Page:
BOLL WEEVILS NOT WELCOME
In Cochran County’s bid to transform an early ranching empire into a more equitable agricultural community in the early 1900s, a flier was sent out to prospective farmers touting Cochran County land, offered at $20 per acre, as ideal cotton growing soil. It’s most attractive attribute according to the pamphlet? “No boll weevils”. The irony, lost on many, was that land absent cotton (the boll weevil’s preferred crop) is also land absent the agricultural pest. By 1924, Cochran County had its farmers and was well on its way to having boll weevils as well. But, in the meantime, Morton (Cochran County seat) had a land boom on its hands. In 1926, the Texas Telephone Company moved the county’s first telephone office to Morton, connecting the county seat to the modern age. The building outgrew company use in 1949 and now houses the county’s Texas’ Last Frontier Historical Museum.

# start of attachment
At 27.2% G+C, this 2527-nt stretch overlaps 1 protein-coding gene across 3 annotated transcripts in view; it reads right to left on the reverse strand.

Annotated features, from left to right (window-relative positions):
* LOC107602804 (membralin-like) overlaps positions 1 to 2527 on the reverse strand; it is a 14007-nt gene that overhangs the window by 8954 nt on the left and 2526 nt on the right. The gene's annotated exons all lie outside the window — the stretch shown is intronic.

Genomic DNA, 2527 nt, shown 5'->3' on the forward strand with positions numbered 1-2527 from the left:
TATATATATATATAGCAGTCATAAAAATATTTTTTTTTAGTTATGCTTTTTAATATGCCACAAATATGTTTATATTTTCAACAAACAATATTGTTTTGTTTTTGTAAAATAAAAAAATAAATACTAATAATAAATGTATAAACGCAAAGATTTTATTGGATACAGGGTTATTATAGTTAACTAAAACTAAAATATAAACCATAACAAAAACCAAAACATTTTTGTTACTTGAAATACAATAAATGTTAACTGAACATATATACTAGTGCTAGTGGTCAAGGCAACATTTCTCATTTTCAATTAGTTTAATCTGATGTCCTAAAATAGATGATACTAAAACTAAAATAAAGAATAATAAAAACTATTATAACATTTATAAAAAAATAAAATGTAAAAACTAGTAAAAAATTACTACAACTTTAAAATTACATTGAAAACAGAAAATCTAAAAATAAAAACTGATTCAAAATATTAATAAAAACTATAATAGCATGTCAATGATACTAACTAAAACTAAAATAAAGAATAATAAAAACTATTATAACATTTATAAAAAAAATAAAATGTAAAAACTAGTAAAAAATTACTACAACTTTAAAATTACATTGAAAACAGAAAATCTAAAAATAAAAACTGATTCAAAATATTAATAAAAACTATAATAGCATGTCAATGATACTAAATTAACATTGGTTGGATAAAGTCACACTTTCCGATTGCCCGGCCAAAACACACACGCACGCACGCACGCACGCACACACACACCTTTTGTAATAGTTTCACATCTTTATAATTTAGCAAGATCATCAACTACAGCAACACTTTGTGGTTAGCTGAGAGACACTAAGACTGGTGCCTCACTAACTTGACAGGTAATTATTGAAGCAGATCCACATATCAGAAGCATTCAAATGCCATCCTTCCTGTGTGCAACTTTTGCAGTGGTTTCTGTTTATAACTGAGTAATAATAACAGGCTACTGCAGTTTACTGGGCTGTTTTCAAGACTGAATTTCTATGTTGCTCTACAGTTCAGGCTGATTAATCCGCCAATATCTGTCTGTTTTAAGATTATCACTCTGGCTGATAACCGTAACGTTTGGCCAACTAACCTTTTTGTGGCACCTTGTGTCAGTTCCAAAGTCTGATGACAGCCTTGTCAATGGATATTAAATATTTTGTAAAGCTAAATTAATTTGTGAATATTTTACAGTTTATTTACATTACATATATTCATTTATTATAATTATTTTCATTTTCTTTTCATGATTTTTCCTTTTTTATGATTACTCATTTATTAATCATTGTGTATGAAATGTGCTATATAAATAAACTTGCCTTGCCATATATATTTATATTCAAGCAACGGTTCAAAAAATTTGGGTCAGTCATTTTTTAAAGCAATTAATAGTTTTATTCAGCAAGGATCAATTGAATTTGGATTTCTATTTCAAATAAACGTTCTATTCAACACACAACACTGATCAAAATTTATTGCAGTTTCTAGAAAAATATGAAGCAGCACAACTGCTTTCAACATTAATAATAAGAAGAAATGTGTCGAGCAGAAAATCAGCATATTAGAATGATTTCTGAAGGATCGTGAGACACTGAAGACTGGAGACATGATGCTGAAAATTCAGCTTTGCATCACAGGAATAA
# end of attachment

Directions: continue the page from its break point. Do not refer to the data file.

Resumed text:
The Dust Bowl descended on Morton and Cochran County just as it did the rest of the Great Plains. Relief came, in part, courtesy of the Civil Conservation Corps who moved a camp of 175 young men from nearby Littlefield to Morton in 1941. The crew battled wind and water erosion with efforts like fence-building and tree-planting. Today, Morton continues to serve the agricultural industry, providing a center for farming supplies as well as financing.